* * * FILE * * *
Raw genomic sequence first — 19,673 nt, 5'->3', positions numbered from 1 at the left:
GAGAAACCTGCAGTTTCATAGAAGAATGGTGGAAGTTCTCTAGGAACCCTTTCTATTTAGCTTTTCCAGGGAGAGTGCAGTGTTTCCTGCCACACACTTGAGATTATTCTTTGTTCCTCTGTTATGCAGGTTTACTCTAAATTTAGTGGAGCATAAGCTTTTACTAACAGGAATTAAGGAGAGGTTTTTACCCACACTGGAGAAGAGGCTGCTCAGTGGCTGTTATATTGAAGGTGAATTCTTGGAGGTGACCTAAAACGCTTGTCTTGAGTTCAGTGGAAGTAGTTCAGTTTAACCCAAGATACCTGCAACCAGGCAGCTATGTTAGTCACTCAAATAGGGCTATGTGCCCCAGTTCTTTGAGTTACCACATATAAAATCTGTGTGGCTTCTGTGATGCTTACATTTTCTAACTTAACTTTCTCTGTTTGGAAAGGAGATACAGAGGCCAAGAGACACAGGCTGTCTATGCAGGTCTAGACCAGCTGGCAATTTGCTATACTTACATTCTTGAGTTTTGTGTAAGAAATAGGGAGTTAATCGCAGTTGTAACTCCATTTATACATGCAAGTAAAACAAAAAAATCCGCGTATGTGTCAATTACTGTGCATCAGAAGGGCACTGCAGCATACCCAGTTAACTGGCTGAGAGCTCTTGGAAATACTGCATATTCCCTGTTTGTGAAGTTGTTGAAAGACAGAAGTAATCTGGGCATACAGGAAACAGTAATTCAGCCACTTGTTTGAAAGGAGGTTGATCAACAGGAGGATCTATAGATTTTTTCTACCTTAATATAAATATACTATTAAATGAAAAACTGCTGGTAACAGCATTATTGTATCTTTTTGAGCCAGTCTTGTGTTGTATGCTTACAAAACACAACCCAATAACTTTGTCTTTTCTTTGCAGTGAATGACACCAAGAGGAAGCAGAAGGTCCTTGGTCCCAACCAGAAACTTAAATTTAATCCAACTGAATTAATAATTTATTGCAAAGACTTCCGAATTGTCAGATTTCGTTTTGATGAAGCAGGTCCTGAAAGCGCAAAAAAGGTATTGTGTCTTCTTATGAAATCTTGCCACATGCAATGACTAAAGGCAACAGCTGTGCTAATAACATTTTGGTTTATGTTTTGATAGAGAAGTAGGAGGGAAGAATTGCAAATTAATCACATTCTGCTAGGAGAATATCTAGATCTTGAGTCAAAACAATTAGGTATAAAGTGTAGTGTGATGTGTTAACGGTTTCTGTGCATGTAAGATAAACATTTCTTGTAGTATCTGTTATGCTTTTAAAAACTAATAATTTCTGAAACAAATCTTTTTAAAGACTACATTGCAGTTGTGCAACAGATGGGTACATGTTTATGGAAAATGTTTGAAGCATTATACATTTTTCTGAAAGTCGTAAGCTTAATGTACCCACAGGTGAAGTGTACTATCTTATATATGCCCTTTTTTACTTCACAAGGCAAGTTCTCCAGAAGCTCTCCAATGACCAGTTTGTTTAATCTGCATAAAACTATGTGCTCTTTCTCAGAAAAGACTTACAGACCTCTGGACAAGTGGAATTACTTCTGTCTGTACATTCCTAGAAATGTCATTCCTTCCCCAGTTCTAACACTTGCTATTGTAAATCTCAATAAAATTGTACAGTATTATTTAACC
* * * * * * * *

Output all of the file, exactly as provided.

Raw genomic sequence first — 19,673 nt, 5'->3', positions numbered from 1 at the left:
GAGAAACCTGCAGTTTCATAGAAGAATGGTGGAAGTTCTCTAGGAACCCTTTCTATTTAGCTTTTCCAGGGAGAGTGCAGTGTTTCCTGCCACACACTTGAGATTATTCTTTGTTCCTCTGTTATGCAGGTTTACTCTAAATTTAGTGGAGCATAAGCTTTTACTAACAGGAATTAAGGAGAGGTTTTTACCCACACTGGAGAAGAGGCTGCTCAGTGGCTGTTATATTGAAGGTGAATTCTTGGAGGTGACCTAAAACGCTTGTCTTGAGTTCAGTGGAAGTAGTTCAGTTTAACCCAAGATACCTGCAACCAGGCAGCTATGTTAGTCACTCAAATAGGGCTATGTGCCCCAGTTCTTTGAGTTACCACATATAAAATCTGTGTGGCTTCTGTGATGCTTACATTTTCTAACTTAACTTTCTCTGTTTGGAAAGGAGATACAGAGGCCAAGAGACACAGGCTGTCTATGCAGGTCTAGACCAGCTGGCAATTTGCTATACTTACATTCTTGAGTTTTGTGTAAGAAATAGGGAGTTAATCGCAGTTGTAACTCCATTTATACATGCAAGTAAAACAAAAAAATCCGCGTATGTGTCAATTACTGTGCATCAGAAGGGCACTGCAGCATACCCAGTTAACTGGCTGAGAGCTCTTGGAAATACTGCATATTCCCTGTTTGTGAAGTTGTTGAAAGACAGAAGTAATCTGGGCATACAGGAAACAGTAATTCAGCCACTTGTTTGAAAGGAGGTTGATCAACAGGAGGATCTATAGATTTTTTCTACCTTAATATAAATATACTATTAAATGAAAAACTGCTGGTAACAGCATTATTGTATCTTTTTGAGCCAGTCTTGTGTTGTATGCTTACAAAACACAACCCAATAACTTTGTCTTTTCTTTGCAGTGAATGACACCAAGAGGAAGCAGAAGGTCCTTGGTCCCAACCAGAAACTTAAATTTAATCCAACTGAATTAATAATTTATTGCAAAGACTTCCGAATTGTCAGATTTCGTTTTGATGAAGCAGGTCCTGAAAGCGCAAAAAAGGTATTGTGTCTTCTTATGAAATCTTGCCACATGCAATGACTAAAGGCAACAGCTGTGCTAATAACATTTTGGTTTATGTTTTGATAGAGAAGTAGGAGGGAAGAATTGCAAATTAATCACATTCTGCTAGGAGAATATCTAGATCTTGAGTCAAAACAATTAGGTATAAAGTGTAGTGTGATGTGTTAACGGTTTCTGTGCATGTAAGATAAACATTTCTTGTAGTATCTGTTATGCTTTTAAAAACTAATAATTTCTGAAACAAATCTTTTTAAAGACTACATTGCAGTTGTGCAACAGATGGGTACATGTTTATGGAAAATGTTTGAAGCATTATACATTTTTCTGAAAGTCGTAAGCTTAATGTACCCACAGGTGAAGTGTACTATCTTATATATGCCCTTTTTTACTTCACAAGGCAAGTTCTCCAGAAGCTCTCCAATGACCAGTTTGTTTAATCTGCATAAAACTATGTGCTCTTTCTCAGAAAAGACTTACAGACCTCTGGACAAGTGGAATTACTTCTGTCTGTACATTCCTAGAAATGTCATTCCTTCCCCAGTTCTAACACTTGCTATTGTAAATCTCAATAAAATTGTACAGTATTATTTAACC